And so it was that everyone’s toolbox was soon to be only filled with this all-in-one hammer called jQuery. You have a JavaScript problem? jQuery is the answer! Just look at StackOverflow’s JavaScript questions and answers. Every “vanilla” (I’m not found of that word…) JavaScript question is answered or tagged with a jQuery answer, making it even more complex to differenciate one from the other. jQuery started as a helper library. It became an imposed non-requirement. It’s been said a thousand times:

when all you have is a hammer, everything starts to look like a nail.

At that rate, I was predicting that people would soon do simple math using the $ sign. I would have bought some candles for Brendan Eich. This is where I am ranting about our community of developers. We need to do a better job of helping people understand that jQuery is not JavaScript. We should not answer with jQuery when it is not needed. We should also provide JavaScript answers to jQuery questions when jQuery has nothing to do with the problem. It is our duty to help others understand the language more, as it is quickly becoming the most important programming language in the world. We need to help people open up jQuery’s source code, understand its magic methods like $.extend or $.ajax, or how it manipulates the DOM. Just like 10 years ago, anyone today who has only done object-oriented programming will be thrown off by JavaScript’s prototype-based language and dynamic typing. But if one starts digging into what makes JavaScript unique, understanding the concepts of closures, anonymous functions, first-class functions, class-less syntax, he/she will immediately realize how beautiful, complex, and powerful JavaScript can be.

AngularJs to the rescue!
It seems hard for Google to create something that isn’t amazing. Their quality standards are part of what makes the internet great today. AngularJs came out late 2010. With about 2 releases a month using entertaining codenames like sneaky-seagull or barefoot-telepathy, it quickly started getting recognition as a new way to build complex, rich and unified single-page applications. As of today, it is one of the hot and trending tag you want to put on your resume.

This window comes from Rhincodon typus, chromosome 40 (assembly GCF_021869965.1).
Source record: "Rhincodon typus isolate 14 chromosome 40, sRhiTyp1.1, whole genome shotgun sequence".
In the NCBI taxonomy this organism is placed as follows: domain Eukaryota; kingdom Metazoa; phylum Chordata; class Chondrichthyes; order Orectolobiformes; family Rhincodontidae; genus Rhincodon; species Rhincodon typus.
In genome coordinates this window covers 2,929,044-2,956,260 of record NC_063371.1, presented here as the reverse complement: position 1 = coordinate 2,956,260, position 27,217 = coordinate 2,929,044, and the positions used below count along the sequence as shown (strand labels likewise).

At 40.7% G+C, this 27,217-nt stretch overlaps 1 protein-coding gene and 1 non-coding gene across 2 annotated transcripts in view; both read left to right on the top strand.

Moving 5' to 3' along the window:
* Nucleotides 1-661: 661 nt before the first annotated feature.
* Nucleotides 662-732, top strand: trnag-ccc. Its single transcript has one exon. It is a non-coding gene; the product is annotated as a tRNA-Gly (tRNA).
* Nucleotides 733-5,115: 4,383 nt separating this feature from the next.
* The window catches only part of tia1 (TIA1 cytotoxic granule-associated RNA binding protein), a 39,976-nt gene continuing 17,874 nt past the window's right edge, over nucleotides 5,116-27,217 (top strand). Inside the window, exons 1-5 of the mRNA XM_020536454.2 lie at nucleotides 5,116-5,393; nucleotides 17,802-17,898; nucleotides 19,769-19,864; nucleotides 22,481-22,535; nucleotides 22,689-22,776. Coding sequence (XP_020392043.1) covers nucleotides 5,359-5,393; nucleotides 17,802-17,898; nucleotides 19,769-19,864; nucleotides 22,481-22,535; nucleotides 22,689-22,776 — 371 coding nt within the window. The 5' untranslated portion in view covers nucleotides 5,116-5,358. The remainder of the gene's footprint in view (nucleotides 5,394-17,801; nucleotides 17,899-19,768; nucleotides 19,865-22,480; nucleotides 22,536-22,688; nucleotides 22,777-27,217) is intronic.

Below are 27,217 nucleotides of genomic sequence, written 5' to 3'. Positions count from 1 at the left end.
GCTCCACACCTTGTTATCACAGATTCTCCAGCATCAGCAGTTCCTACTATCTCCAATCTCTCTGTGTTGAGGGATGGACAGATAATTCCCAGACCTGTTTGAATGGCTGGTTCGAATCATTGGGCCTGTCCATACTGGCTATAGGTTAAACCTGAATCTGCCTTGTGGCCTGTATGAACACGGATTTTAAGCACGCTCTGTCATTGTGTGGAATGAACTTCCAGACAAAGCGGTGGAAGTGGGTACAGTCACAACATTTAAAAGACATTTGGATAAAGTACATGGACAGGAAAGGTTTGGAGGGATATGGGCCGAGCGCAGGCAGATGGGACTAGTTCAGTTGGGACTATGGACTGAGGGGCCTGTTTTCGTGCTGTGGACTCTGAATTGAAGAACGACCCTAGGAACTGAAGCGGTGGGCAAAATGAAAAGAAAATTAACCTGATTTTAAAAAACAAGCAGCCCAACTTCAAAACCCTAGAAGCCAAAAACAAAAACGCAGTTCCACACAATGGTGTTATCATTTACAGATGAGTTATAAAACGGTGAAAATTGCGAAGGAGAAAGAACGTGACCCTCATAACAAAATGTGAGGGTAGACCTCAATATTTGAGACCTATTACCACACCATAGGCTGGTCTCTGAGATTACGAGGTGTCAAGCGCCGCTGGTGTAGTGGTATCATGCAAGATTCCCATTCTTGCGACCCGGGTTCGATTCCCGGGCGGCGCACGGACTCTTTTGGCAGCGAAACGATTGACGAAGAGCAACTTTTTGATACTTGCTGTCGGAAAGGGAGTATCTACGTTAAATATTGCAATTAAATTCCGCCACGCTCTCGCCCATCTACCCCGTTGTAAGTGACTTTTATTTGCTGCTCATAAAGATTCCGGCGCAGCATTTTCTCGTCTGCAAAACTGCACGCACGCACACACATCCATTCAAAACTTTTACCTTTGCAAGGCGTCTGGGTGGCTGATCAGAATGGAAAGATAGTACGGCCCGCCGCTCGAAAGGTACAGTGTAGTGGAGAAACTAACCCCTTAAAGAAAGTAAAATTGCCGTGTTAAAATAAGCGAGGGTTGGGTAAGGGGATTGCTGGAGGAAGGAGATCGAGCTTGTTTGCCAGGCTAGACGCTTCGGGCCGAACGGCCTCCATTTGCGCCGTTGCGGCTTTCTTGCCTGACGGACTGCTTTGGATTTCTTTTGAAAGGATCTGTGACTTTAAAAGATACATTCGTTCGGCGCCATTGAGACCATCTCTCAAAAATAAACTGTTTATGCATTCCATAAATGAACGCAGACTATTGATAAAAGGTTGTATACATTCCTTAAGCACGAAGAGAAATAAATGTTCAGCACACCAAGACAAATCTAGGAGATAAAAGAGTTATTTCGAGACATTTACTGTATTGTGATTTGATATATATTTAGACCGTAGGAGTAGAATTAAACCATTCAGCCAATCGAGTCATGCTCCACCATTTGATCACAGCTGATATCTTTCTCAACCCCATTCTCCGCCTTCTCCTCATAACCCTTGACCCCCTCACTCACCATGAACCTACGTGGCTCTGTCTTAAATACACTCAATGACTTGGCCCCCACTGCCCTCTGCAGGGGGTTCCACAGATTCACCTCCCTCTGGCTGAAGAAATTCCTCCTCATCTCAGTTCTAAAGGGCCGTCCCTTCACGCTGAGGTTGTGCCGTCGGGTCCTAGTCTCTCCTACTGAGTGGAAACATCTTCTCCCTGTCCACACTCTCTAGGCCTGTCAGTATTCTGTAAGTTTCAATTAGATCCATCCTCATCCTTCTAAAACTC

Of course there have been other breakthroughs with the JavaScript usage, such as its usage on the server side. But the unique thing about AngularJs is that when designed correctly, your app should not include both angular.js and jquery.js. When designed correctly, AngularJS makes jQuery obsolete by taking care of the DOM manipulation in its own way. And as people stop using jQuery, they once again have a chance to dig into the wonderful world of JavaScript they had once despised.

Don’t misread me. I’m not saying that people should forget jQuery and replace it with AngularJS. It would be of no worth to replace an all-in-one tool with another. But as people strive to have multiple tools in their toolbox, they might end up realizing that they don’t need a sledgehammer to crack a nut.

7 thoughts on “How AngularJs will save JavaScript from its $ sign

  1. Nice post,thanks. I really agree 😉

    But, let me sounding the alarm.
    I really really love angularJs, ( i just ask , for the debate 😉 ), but with the new standards to come ( Oo, web components ) , do you think there is no risk of ending up with a similar situation? I mean , include angularJs only for templating, or angularsJs for his data binding ? angularJs as a solution for all the Js problems?

    • Thanks Max! You’re right I do think that it could be a concern. Now there are a lot of emerging frameworks out there like polymer who are aiming at resolving some paradigms that jQuery is not targeting. So I’m hoping that with time we end up with a bunch of strong frameworks that we can choose from depending on our use case, and that in the midst of that choice we may see that some issues can best be solved with just plain JavaScript code.

  2. Like a lot of things it’s about education and knowledge. Knowing the use is the key.
    By the way, Ecmascript 6 will be a true revolution so even without framework Javascript will be very powerful.

    I hope it will continue to be easier and not like the JEE world , too complicated to use without IDE, too much configuration and a lot of bad or missing doc

    A good motto : Easier and stronger 🙂

  3. Can a website be correctly implemented using AngularJS and Bootstrap without using jQuery?

    Bootstrap is almost as omnipresent as jQuery nowadays and using with Angular feels (from a tech-standpoint) wrong and polluting the code-base.

    What’s the best way to have it all?